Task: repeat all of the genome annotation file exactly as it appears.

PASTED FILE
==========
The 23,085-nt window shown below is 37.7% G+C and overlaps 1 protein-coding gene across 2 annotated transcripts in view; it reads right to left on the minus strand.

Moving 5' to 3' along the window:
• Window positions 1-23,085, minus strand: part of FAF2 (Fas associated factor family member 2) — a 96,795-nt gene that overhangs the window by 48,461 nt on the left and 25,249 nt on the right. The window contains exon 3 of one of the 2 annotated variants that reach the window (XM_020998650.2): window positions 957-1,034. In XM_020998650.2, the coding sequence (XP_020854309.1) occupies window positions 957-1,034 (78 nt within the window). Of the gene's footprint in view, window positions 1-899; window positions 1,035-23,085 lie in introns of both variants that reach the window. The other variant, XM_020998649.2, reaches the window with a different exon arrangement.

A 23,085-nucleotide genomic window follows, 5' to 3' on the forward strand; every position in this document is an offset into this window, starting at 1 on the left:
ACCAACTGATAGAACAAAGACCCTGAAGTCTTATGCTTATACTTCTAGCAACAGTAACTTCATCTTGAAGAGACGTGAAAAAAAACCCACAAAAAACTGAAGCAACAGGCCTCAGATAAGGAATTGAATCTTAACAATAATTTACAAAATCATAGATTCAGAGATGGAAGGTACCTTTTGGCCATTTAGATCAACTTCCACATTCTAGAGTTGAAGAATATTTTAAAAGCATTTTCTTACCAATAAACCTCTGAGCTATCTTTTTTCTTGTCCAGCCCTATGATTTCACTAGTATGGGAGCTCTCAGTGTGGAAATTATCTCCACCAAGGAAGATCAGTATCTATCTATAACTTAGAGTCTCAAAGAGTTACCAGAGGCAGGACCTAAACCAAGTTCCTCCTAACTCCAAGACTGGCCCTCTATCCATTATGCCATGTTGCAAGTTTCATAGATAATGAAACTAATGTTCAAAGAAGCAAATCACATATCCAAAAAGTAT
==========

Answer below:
The 23,085-nt window shown below is 37.7% G+C and overlaps 1 protein-coding gene across 2 annotated transcripts in view; it reads right to left on the minus strand.

Moving 5' to 3' along the window:
• Window positions 1-23,085, minus strand: part of FAF2 (Fas associated factor family member 2) — a 96,795-nt gene that overhangs the window by 48,461 nt on the left and 25,249 nt on the right. The window contains exon 3 of one of the 2 annotated variants that reach the window (XM_020998650.2): window positions 957-1,034. In XM_020998650.2, the coding sequence (XP_020854309.1) occupies window positions 957-1,034 (78 nt within the window). Of the gene's footprint in view, window positions 1-899; window positions 1,035-23,085 lie in introns of both variants that reach the window. The other variant, XM_020998649.2, reaches the window with a different exon arrangement.

A 23,085-nucleotide genomic window follows, 5' to 3' on the forward strand; every position in this document is an offset into this window, starting at 1 on the left:
ACCAACTGATAGAACAAAGACCCTGAAGTCTTATGCTTATACTTCTAGCAACAGTAACTTCATCTTGAAGAGACGTGAAAAAAAACCCACAAAAAACTGAAGCAACAGGCCTCAGATAAGGAATTGAATCTTAACAATAATTTACAAAATCATAGATTCAGAGATGGAAGGTACCTTTTGGCCATTTAGATCAACTTCCACATTCTAGAGTTGAAGAATATTTTAAAAGCATTTTCTTACCAATAAACCTCTGAGCTATCTTTTTTCTTGTCCAGCCCTATGATTTCACTAGTATGGGAGCTCTCAGTGTGGAAATTATCTCCACCAAGGAAGATCAGTATCTATCTATAACTTAGAGTCTCAAAGAGTTACCAGAGGCAGGACCTAAACCAAGTTCCTCCTAACTCCAAGACTGGCCCTCTATCCATTATGCCATGTTGCAAGTTTCATAGATAATGAAACTAATGTTCAAAGAAGCAAATCACATATCCAAAAAGTAT